Creating Economic Opportunity in Cities Around the World
June 24, 2015
Have you ever seen a job that you wanted, but you didn’t have the skills or training to get it?
As we’ve worked on LinkedIn’s Economic Graph, we’ve been able to help people learn more about skills, learn from their networks about jobs, and evaluate universities according to their career outcomes.
This week we’re taking another step towards realizing LinkedIn’s vision of creating economic opportunity for every member of the workforce by joining the Markle Foundation in a partnership called Rework America Connected.
Rework America Connected’s goal is to address the middle-skills gap by helping people find local job opportunities and learn the middle-skills they need. Rework America Connected will begin in Colorado -- specifically in the Denver metro area -- and Phoenix because both locations present strong economies, diverse populations (including veterans and active-duty military), and high presence of middle-skill jobs, along with corporate, government, and academic partners committed to addressing the economic challenges faced by workers today.
Along with other partners such as edX, Arizona State University, the City of Phoenix and the State of Colorado, we’re helping build the framework for this innovative training and employment platform. Once launched, Rework America Connected will be an online destination that connects every sector of the labor force within Colorado and Phoenix, leveraging the job seeking and skills matching capabilities of LinkedIn. Through greater transparency among employers, educators, and job seekers, we’re aiming to create greater economic opportunity for the middle-skilled workers of Colorado and Phoenix. And we're planning to take the lessons learned and apply them more broadly in other cities and regions.
Public and private partnerships like Rework America Connected are integral to creating opportunity for everyone. We’re excited to support the Rework America Connected effort in Colorado and Phoenix and to build on the work that we’ve been doing in other cities and regions over the past year.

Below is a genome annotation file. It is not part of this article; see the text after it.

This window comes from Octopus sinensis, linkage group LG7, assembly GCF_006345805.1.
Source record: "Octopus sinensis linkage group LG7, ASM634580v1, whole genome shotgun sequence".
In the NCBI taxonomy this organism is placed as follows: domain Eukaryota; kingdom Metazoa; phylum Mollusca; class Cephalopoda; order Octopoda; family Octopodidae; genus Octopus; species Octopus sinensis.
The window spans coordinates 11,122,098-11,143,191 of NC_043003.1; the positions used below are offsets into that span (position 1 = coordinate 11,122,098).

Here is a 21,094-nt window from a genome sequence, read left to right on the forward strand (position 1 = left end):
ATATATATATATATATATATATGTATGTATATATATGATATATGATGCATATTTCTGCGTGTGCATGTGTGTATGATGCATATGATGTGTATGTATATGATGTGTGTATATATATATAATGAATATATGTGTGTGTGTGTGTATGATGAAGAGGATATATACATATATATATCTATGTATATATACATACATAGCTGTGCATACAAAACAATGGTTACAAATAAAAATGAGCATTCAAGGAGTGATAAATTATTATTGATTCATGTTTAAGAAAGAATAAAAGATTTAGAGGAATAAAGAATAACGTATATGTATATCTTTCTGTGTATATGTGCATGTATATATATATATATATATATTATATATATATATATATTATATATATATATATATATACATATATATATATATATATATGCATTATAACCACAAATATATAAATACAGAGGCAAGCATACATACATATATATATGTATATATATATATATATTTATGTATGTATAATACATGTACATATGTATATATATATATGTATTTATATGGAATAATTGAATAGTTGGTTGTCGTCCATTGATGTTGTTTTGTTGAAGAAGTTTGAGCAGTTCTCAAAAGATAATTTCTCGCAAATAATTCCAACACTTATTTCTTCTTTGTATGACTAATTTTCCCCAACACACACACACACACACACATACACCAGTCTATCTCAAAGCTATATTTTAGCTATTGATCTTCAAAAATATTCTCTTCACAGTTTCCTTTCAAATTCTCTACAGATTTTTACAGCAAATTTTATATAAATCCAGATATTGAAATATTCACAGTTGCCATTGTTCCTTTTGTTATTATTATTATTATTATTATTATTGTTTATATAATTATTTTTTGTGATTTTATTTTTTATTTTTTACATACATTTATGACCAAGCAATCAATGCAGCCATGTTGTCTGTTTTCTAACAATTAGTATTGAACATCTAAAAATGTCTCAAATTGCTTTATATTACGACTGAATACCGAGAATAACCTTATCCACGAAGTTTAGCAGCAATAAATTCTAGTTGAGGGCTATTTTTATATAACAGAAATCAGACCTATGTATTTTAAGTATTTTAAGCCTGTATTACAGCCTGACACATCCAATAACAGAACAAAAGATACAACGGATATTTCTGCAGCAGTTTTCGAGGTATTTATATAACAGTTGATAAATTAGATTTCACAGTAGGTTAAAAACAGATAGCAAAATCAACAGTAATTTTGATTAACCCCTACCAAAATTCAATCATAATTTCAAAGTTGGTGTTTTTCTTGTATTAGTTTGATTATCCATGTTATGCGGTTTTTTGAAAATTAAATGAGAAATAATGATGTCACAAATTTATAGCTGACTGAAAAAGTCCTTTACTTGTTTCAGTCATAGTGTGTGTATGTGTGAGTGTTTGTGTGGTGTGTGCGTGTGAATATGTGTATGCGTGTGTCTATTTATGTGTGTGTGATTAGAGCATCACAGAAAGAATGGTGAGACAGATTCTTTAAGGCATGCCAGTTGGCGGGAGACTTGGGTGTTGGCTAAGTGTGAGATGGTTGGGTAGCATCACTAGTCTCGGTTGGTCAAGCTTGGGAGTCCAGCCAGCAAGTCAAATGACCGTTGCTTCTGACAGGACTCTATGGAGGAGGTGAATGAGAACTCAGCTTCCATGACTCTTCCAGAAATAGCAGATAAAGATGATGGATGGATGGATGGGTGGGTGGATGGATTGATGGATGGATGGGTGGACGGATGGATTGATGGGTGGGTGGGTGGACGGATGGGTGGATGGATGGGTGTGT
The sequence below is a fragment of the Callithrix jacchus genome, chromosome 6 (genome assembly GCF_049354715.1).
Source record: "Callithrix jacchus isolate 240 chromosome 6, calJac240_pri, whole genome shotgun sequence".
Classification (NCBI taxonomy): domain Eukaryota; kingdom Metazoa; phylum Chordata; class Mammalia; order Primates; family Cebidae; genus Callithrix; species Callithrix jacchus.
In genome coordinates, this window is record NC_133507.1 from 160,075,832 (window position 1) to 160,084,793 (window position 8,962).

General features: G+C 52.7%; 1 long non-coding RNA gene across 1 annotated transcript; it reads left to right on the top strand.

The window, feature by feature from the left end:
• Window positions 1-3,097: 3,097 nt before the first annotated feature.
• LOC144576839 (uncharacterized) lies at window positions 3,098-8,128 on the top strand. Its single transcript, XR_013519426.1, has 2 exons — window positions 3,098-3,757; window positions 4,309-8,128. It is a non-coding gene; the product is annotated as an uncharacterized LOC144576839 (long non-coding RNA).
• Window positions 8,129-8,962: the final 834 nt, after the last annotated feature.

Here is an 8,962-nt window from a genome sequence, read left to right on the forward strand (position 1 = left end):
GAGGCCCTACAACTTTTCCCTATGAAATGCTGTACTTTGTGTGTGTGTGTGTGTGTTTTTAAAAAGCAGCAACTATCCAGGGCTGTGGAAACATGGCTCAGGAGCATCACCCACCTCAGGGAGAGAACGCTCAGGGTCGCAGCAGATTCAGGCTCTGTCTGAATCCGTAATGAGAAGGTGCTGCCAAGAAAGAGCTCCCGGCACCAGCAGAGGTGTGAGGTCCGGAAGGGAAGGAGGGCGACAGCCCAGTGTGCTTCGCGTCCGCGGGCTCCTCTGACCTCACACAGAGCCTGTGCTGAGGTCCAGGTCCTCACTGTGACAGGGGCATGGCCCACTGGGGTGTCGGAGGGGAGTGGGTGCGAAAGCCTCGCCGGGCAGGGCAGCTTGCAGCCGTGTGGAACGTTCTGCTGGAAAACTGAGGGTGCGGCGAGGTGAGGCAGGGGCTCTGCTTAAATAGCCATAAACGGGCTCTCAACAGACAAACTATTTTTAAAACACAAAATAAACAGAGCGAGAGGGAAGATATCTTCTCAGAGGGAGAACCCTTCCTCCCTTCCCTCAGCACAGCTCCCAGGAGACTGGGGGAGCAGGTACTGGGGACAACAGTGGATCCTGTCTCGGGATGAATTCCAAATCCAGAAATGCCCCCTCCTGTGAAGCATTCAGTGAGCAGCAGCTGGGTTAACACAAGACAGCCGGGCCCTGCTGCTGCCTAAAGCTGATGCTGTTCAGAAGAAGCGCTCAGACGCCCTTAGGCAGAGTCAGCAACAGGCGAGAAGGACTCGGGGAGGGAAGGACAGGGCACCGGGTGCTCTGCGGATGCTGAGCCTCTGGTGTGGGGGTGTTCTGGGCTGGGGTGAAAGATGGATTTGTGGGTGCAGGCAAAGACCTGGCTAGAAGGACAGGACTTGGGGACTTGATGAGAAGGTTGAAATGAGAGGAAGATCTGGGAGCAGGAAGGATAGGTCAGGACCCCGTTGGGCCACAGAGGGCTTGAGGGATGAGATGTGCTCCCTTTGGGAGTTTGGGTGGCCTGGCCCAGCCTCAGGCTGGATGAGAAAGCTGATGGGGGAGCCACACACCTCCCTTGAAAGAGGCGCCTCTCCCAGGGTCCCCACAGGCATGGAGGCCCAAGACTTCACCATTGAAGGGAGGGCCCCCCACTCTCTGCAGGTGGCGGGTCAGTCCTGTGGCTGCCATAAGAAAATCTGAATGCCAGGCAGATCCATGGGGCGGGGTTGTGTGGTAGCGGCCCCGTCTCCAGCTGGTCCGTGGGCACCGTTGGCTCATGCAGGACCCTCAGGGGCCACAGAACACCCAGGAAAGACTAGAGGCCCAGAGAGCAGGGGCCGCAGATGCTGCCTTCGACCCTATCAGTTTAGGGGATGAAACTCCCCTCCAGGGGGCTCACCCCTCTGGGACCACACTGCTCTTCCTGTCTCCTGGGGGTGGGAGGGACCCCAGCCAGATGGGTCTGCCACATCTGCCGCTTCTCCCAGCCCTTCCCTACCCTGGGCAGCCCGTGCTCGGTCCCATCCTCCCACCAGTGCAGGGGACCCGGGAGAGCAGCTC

Here are some examples of the cities-centered work that we’ve been doing:
Helping New Yorkers connect with the jobs of tomorrow
In February, we worked on New York City’s Tech Talent Pipeline program, a $10 million initiative meant to train New Yorkers for high-tech jobs. Together, we analyzed aggregate LinkedIn data from more than three million LinkedIn members in the New York City region and 150,000 NYC-based businesses to provide Tech Talent Pipeline with insights on the current state of the city’s tech industry. Using the data, the city will be able to decide how to strategically deploy their resources to create the greatest economic impact.
We are also starting similar research in Toronto, which engages the private, not-for-profit and public sectors to uncover data to address skills gaps in the Toronto area. This work is in collaboration with CivicAction.
Retaining the best and brightest graduates in Chicago
In Chicago, we leveraged Economic Graph data to analyze the city’s software engineering ecosystem, evaluating their ability to retain local talent, migration of talent into and out of Chicago, and companies that are improving the local tech scene. This directly informed outreach strategies for the city’s ThinkChicago event, a workshop for aspiring graduates from top universities across the country. Knowing how to better position themselves, ThinkChicago received 1,032 applications for the event in 2014, up from 618 in 2013.
Amsterdam: understanding where the talent is and how to attract it
In Europe, the Amsterdam Economic Board - an organization that encourages innovation and collaboration between business, universities, and government - worked with LinkedIn to map what the current IT talent landscape in Amsterdam looks like and what the Board can do to attract more international talent in the future.
86,000 reasons why residents of Greater Manchester need to be on LinkedIn
The City of Manchester, England, is using LinkedIn data to identify the skills needed for open current and future jobs. These insights will be used by the Greater Manchester Combined Authority to help professionals develop the skills required to get jobs and strengthen and grow the region's economy.
Urban areas will continue to grow in the coming decades to house an even larger majority of the world’s population. To that end, we will continue to find opportunities to deploy the Economic Graph in cities where our data can best help create economic opportunity.
Learn More About LinkedIn’s Economic Graph
In developing the world’s first Economic Graph, we are realizing LinkedIn’s vision to create economic opportunity for every member of the global workforce. In this brief video, LinkedIn CEO, Jeff Weiner, describes how we are digitally mapping the global economy: